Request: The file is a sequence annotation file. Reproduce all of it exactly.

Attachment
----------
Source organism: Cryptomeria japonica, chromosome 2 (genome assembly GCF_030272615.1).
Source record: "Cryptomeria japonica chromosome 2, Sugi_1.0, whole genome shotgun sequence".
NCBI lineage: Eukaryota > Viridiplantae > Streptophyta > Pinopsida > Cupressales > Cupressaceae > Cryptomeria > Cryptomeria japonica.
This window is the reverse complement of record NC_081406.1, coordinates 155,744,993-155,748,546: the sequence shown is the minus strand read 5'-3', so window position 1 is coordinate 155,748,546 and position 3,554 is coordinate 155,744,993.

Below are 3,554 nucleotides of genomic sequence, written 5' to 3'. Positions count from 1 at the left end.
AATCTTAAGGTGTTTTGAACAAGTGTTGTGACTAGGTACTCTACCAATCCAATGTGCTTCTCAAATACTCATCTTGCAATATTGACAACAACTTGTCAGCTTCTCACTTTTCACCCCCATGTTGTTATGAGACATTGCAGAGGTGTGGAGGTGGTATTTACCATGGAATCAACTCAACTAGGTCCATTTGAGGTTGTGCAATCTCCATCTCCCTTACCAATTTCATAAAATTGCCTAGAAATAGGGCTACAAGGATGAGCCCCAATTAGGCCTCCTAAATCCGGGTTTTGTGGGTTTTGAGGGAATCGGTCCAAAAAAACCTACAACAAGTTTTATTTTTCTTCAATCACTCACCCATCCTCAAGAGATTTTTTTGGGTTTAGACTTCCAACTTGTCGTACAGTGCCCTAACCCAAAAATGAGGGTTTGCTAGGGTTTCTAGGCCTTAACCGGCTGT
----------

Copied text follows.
Source organism: Cryptomeria japonica, chromosome 2 (genome assembly GCF_030272615.1).
Source record: "Cryptomeria japonica chromosome 2, Sugi_1.0, whole genome shotgun sequence".
NCBI lineage: Eukaryota > Viridiplantae > Streptophyta > Pinopsida > Cupressales > Cupressaceae > Cryptomeria > Cryptomeria japonica.
This window is the reverse complement of record NC_081406.1, coordinates 155,744,993-155,748,546: the sequence shown is the minus strand read 5'-3', so window position 1 is coordinate 155,748,546 and position 3,554 is coordinate 155,744,993.

Below are 3,554 nucleotides of genomic sequence, written 5' to 3'. Positions count from 1 at the left end.
AATCTTAAGGTGTTTTGAACAAGTGTTGTGACTAGGTACTCTACCAATCCAATGTGCTTCTCAAATACTCATCTTGCAATATTGACAACAACTTGTCAGCTTCTCACTTTTCACCCCCATGTTGTTATGAGACATTGCAGAGGTGTGGAGGTGGTATTTACCATGGAATCAACTCAACTAGGTCCATTTGAGGTTGTGCAATCTCCATCTCCCTTACCAATTTCATAAAATTGCCTAGAAATAGGGCTACAAGGATGAGCCCCAATTAGGCCTCCTAAATCCGGGTTTTGTGGGTTTTGAGGGAATCGGTCCAAAAAAACCTACAACAAGTTTTATTTTTCTTCAATCACTCACCCATCCTCAAGAGATTTTTTTGGGTTTAGACTTCCAACTTGTCGTACAGTGCCCTAACCCAAAAATGAGGGTTTGCTAGGGTTTCTAGGCCTTAACCGGCTGT